Bitcoin and how to separate the wheat from the chaff
Bitcoin comes in the midst of a period of great noise and distraction; how to identify and extract the real signal?
Since I started investing, a concept I learned in my science training has helped me realize that there is a great mix of noise and signal in the information available to the average investor. In all news portals there is always a good mix between relevant information and unnecessary information.
The Bitcoin ecosystem is no different. It is possible to find both excellent quality information for free, as well as videos on YouTube with traders making weird mouths and amplifying any FUD or FOMO triggered by the media. Information intended for long-term fundamentalists (us HODLers) and day traders is always presented to newbies in a disorganized fashion, so confusion is the current state. Basically, the beginner does not know how to separate the wheat from the chaff.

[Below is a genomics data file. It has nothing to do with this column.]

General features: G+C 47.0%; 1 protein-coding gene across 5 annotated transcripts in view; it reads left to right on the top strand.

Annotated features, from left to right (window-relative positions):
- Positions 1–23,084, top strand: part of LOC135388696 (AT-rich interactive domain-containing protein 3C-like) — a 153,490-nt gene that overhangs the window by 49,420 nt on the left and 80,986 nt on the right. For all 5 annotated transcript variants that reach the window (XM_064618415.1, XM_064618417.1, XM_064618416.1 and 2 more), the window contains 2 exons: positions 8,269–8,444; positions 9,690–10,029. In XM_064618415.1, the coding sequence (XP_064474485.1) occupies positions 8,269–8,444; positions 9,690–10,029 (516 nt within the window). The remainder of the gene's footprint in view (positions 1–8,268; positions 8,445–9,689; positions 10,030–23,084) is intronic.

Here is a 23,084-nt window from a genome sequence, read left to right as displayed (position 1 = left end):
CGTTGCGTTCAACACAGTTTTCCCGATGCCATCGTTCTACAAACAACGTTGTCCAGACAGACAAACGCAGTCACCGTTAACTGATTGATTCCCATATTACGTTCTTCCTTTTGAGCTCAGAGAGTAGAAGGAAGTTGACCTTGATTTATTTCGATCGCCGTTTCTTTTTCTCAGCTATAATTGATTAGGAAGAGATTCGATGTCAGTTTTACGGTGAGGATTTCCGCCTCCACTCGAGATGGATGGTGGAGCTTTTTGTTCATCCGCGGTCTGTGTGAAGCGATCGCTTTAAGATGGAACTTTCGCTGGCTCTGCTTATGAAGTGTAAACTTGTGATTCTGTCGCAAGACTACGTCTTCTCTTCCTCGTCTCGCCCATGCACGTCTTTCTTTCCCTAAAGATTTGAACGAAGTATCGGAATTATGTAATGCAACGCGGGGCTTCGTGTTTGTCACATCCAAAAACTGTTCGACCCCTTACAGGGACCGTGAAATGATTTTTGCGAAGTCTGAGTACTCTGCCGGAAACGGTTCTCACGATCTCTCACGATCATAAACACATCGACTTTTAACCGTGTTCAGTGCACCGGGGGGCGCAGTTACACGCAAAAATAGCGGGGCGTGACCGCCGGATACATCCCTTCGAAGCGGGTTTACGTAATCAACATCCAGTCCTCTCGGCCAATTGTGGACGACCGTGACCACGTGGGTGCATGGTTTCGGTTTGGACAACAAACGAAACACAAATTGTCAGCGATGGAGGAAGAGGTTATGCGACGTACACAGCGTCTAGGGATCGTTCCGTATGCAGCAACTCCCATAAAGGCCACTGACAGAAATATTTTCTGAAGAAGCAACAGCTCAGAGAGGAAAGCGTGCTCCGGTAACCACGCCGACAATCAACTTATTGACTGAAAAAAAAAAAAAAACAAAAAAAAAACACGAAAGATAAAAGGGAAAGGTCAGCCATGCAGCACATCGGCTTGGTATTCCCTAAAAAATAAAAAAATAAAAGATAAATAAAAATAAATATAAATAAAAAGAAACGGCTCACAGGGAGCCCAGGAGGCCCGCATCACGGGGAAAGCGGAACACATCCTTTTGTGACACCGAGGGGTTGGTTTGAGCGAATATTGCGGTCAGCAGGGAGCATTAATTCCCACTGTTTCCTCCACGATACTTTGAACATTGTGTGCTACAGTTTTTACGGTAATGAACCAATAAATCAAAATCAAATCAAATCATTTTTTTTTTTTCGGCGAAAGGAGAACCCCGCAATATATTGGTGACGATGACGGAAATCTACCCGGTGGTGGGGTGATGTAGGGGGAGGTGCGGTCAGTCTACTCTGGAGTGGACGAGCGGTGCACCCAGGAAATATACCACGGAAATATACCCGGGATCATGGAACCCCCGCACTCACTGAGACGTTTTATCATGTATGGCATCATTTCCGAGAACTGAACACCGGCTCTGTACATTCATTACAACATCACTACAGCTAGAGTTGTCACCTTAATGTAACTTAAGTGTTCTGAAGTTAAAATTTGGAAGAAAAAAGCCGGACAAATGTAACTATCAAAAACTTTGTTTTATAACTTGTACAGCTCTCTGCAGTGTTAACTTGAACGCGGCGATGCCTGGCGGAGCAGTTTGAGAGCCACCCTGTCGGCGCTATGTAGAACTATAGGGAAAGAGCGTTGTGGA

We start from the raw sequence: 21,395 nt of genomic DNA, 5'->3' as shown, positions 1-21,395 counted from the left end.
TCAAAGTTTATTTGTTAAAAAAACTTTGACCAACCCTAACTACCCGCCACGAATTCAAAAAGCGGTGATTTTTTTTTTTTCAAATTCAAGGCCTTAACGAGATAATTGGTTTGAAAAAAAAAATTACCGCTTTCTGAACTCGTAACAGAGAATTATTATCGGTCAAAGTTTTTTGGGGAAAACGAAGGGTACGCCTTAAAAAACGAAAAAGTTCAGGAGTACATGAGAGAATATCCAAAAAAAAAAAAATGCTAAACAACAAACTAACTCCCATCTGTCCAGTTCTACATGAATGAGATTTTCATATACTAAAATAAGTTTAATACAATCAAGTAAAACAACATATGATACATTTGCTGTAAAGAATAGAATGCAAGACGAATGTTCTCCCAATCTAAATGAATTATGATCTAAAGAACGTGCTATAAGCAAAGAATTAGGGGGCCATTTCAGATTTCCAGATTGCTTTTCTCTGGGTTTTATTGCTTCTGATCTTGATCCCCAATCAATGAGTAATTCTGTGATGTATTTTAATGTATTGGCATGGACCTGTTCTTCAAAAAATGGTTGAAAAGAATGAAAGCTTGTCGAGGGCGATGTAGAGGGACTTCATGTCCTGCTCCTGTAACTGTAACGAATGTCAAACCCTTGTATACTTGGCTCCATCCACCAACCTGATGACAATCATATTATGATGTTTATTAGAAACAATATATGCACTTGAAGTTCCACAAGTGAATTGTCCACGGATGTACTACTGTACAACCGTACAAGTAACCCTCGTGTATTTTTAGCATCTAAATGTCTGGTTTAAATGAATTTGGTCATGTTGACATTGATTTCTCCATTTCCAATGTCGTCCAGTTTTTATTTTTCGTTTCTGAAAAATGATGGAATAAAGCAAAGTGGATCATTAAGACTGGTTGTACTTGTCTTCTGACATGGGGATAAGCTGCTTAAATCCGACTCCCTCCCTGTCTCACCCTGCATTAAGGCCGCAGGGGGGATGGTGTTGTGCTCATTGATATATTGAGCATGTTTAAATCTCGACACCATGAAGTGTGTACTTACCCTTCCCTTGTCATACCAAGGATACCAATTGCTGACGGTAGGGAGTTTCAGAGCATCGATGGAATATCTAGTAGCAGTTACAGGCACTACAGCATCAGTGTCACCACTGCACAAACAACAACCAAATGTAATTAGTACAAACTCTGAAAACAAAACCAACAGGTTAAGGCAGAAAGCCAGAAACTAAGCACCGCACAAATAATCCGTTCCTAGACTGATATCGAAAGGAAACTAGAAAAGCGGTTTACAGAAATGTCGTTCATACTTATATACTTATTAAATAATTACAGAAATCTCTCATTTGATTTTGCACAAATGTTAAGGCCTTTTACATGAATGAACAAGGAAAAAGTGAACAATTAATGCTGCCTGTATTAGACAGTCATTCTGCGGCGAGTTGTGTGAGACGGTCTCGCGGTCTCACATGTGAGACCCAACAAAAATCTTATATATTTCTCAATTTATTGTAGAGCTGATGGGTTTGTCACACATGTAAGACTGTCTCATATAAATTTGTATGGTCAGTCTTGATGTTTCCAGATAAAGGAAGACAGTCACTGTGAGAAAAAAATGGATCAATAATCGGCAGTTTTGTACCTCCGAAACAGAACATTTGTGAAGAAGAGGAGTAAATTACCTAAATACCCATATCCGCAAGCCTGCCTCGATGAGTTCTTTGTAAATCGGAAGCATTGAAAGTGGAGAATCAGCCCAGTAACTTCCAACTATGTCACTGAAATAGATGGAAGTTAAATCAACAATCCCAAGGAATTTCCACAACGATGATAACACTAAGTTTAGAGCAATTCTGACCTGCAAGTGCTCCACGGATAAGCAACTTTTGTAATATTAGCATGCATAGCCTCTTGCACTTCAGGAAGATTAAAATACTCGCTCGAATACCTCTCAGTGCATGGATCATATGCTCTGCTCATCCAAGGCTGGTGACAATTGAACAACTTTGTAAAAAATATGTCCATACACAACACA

While this is the common scenario, I’ve never seen a lot of good content with a macro view that teaches someone to interpret and understand which of this news is useful and which isn’t. In other words, what’s the chaff and what’s the right grain for your investments?
What is signal and what is noise?
This “noise and signal” reflection comes from telecommunications. According to Wikipedia: “Signal-to-noise ratio is a measure used in science and engineering that compares the level of a desired signal to the level of background noise. This concept of signal and noise has been appropriated from telecommunications to various fields of science and engineering because it is useful as a mental model for understanding how the world works.